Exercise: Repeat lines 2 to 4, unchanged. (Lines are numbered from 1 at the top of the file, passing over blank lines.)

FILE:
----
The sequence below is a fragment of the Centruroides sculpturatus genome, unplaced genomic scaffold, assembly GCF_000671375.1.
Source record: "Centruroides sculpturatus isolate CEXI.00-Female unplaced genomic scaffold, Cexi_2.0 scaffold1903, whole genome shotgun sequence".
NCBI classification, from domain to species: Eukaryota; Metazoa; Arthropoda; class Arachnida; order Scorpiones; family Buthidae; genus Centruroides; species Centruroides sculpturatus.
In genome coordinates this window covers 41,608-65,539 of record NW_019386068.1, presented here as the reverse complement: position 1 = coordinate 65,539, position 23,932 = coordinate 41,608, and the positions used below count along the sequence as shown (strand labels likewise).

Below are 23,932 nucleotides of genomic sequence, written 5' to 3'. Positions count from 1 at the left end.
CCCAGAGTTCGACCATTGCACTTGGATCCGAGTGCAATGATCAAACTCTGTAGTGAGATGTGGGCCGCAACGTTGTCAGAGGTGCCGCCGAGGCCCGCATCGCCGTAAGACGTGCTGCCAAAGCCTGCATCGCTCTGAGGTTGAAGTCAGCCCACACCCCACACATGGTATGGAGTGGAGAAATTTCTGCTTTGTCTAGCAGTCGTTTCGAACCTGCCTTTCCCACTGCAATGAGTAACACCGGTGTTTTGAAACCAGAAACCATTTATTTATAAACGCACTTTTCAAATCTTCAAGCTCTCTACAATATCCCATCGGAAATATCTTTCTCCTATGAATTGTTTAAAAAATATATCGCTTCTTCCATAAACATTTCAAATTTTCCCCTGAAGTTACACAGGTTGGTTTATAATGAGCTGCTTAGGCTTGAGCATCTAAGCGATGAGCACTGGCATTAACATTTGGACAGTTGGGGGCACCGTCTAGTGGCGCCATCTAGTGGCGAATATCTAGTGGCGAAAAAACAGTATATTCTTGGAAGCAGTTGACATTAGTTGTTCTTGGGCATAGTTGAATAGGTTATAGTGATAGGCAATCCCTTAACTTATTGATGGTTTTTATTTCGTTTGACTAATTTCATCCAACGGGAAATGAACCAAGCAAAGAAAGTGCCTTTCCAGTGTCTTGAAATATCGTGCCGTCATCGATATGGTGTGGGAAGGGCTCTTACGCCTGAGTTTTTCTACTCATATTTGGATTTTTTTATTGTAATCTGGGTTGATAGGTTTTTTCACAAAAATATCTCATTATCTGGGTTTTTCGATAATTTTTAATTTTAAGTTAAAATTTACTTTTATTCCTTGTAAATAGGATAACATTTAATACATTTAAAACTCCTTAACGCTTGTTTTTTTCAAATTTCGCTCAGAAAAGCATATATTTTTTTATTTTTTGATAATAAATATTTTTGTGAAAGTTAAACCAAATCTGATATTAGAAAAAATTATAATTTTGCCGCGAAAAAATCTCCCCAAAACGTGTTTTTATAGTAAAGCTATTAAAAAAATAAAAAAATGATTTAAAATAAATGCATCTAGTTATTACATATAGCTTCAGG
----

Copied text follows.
Source record: "Centruroides sculpturatus isolate CEXI.00-Female unplaced genomic scaffold, Cexi_2.0 scaffold1903, whole genome shotgun sequence".
NCBI classification, from domain to species: Eukaryota; Metazoa; Arthropoda; class Arachnida; order Scorpiones; family Buthidae; genus Centruroides; species Centruroides sculpturatus.
In genome coordinates this window covers 41,608-65,539 of record NW_019386068.1, presented here as the reverse complement: position 1 = coordinate 65,539, position 23,932 = coordinate 41,608, and the positions used below count along the sequence as shown (strand labels likewise).